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Publication numberUS20030157222 A1
Publication typeApplication
Application numberUS 10/001,497
Publication dateAug 21, 2003
Filing dateNov 14, 2001
Priority dateNov 14, 2001
Publication number001497, 10001497, US 2003/0157222 A1, US 2003/157222 A1, US 20030157222 A1, US 20030157222A1, US 2003157222 A1, US 2003157222A1, US-A1-20030157222, US-A1-2003157222, US2003/0157222A1, US2003/157222A1, US20030157222 A1, US20030157222A1, US2003157222 A1, US2003157222A1
InventorsLeola Henry, John Graves, Cara Yarusso, Jalayne Martin
Original AssigneeLeola Henry, John Graves, Cara Yarusso, Jalayne Martin
Export CitationBiBTeX, EndNote, RefMan
External Links: USPTO, USPTO Assignment, Espacenet
Freezer to oven biscuit swirl
US 20030157222 A1
Abstract
Frozen, unproofed biscuit swirl products are provided that are capable of being baked without an intermediate thawing or proofing step. The biscuit swirls comprise a biscuit dough and a smear layer having compatible water activities, wherein the biscuit dough is formed in a swirl with the smear layer located between adjacent portions of the biscuit dough.
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Claims(16)
What is claimed is:
1. A frozen unproofed, unbaked biscuit swirl capable of being baked without an intermediate thawing or proofing step comprising:
a) a nonlaminated biscuit dough comprising flour, water, chemical leavening system, sugar and fat;
b) a smear layer having a water activity that is compatible with said biscuit dough;
said biscuit dough being formed in a swirl with the smear layer located between adjacent portions of the biscuit dough, said biscuit swirl being in a frozen, unproofed state.
2. The biscuit swirl of claim 1, wherein said biscuit dough further comprises protein.
3. The biscuit swirl of claim 2, wherein said biscuit dough comprises ingredients in the following amounts:
flour 40-60% water 20-30% chemical leavening system 1-5% sugar  3-10% fat 12-20% protein   1-10%.
4. The biscuit swirl of claim 1, wherein said biscuit dough has a water activity of between 0.93 and 0.97, and the smear layer has a water activity between 0.77 and 0.84.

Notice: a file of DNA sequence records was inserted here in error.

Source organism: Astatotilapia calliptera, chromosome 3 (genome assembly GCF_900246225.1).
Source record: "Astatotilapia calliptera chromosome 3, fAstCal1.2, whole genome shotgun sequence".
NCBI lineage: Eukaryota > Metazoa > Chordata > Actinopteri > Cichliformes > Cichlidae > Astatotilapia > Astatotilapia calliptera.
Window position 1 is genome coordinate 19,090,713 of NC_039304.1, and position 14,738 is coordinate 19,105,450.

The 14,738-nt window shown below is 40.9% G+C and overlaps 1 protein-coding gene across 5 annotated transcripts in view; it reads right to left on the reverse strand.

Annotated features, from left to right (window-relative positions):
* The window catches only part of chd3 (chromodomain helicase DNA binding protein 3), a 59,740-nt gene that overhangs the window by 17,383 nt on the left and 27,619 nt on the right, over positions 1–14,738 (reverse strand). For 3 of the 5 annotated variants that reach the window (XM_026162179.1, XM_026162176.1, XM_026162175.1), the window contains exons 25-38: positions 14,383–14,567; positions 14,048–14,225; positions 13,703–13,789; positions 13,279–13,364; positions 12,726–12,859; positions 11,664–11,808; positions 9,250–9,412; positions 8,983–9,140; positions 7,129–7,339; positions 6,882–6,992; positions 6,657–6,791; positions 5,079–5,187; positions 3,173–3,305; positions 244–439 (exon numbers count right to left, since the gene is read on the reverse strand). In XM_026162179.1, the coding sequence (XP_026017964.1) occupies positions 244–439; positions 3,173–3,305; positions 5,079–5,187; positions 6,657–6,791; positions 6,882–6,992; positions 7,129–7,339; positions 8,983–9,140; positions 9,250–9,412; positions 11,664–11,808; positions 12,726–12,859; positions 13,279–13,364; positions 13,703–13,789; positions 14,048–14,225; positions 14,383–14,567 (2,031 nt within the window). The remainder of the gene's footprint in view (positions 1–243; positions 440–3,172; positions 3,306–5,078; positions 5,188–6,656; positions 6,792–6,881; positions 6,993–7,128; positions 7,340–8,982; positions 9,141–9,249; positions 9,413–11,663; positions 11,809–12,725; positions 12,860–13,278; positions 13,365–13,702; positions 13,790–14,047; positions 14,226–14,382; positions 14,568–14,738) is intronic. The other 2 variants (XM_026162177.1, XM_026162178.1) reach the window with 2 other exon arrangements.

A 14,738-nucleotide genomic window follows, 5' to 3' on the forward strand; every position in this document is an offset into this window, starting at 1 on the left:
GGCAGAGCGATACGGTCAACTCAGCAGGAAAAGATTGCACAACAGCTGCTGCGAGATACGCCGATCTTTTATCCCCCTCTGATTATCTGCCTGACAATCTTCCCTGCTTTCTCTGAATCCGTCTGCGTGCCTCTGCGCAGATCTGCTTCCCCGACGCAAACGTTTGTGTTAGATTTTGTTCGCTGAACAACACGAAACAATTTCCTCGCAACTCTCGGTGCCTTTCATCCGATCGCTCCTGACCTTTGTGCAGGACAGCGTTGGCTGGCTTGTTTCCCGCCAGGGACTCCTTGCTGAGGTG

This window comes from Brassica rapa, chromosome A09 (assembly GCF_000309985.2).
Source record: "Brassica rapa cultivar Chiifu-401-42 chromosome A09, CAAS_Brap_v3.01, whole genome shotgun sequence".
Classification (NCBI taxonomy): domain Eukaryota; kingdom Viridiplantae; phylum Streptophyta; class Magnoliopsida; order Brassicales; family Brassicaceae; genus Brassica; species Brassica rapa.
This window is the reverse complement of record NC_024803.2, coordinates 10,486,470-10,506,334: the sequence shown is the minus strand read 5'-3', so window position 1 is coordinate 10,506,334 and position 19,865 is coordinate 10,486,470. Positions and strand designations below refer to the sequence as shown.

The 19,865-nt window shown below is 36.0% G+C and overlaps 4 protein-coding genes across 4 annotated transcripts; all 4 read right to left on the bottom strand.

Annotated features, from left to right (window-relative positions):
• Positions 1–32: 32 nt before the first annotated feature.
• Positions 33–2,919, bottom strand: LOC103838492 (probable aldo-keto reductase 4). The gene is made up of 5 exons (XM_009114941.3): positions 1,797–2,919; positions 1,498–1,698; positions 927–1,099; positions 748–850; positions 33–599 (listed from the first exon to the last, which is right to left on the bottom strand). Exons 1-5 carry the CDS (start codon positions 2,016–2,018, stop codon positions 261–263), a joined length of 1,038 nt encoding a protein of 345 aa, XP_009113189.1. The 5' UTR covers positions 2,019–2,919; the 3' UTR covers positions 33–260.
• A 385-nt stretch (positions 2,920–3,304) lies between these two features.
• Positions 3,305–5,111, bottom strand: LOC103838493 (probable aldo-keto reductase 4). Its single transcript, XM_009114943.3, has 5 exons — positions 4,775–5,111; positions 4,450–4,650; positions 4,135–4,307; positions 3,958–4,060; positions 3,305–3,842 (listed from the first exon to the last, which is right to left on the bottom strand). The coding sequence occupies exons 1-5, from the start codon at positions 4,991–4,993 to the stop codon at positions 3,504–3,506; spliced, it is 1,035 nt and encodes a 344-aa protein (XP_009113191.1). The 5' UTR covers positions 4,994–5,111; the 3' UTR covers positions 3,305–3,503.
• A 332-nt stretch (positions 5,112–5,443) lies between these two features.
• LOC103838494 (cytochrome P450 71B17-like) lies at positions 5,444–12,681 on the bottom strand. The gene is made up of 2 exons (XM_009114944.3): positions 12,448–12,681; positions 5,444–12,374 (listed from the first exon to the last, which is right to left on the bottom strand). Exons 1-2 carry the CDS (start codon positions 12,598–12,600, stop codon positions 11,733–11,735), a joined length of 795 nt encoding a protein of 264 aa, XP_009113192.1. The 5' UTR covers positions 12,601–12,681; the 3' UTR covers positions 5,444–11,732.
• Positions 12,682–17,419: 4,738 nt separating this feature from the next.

5. The biscuit swirl of claim l,wherein the overall weight of said biscuit swirl is less than 2 oz.
6. The biscuit swirl of claim 1, wherein the overall weight of said biscuit swirl is greater than 3 oz.
7. The biscuit swirl of claim 1, wherein the overall weight of said biscuit swirl is greater than 5 oz.
8. The biscuit swirl of claim 1, wherein the overall weight of said biscuit swirl is greater than 7 oz.
9. The biscuit swirl of claim 1, wherein said smear layer is sweet.
10. The biscuit swirl of claim 1,wherein said smear layer is savory.
11. The biscuit swirl of claim 1, wherein said smear layer is cheese flavored.
12. The biscuit swirl of claim 1, wherein said smear layer comprises
a) margarine or butter,
b) high fructose corn syrup,
c) sucrose, and
d) flavorant.
13. The biscuit swirl of claim 12, wherein said flavorant is cinnamon.
14. The biscuit swirl of claim 12, wherein said flavorant is maple syrup.
15. The biscuit swirl of claim 12, wherein said flavorant is a fruit flavor.
16. A method of preparing a biscuit swirl comprising
a) providing a frozen, unproofed, unbaked biscuit swirl of claim 1; and
b) baking said biscuit swirl without an intermediate thawing or proofing step.
Description
FIELD OF THE INVENTION

[0001] The present invention relates to freezer to oven biscuit products. More specifically, the present invention relates to luxuriant biscuit swirls that can be stored in the freezer and placed directly in an oven to bake.

BACKGROUND OF THE INVENTION

[0002] In its origin as a food type, biscuits were not a very appetizing food. Named “pain bis-cuit” or “twice cooked bread,” they originally were very hard and dry, and were especially useful to the traveler and the soldier because they were very light and did not spoil. Modem biscuits are more appetizing in that they are not twice baked to such a dry state. Modem biscuits are characterized by being prepared using chemical leavener rather than yeast, and the biscuit dough is mixed only enough to incorporate all the ingredients without developing the gluten in the dough. The end product preferably has a light and moist crumb texture that has been described as flaky. The characteristic flavor of a biscuit is generally bland in nature.

[0003] Dough products that can be prepared by taking them directly from storage in the freezer and placing them in the oven for baking are particularly desirable because of the convenience to the consumer. Such dough products typically use chemical leavening systems consisting of a bicarbonate and a leavening acid to provide expansion of the product without the proofing step that is required in yeast containing products. U.S. Pat. No. 5,451,417 discloses such a product and the attempts to incorporate yeast flavor to avoid the characteristic biscuit taste and chewy sensations. See, for example, column 1, lines 62-66 and column six, lines 66-68. The product described in this patent is in the format of a baked roll.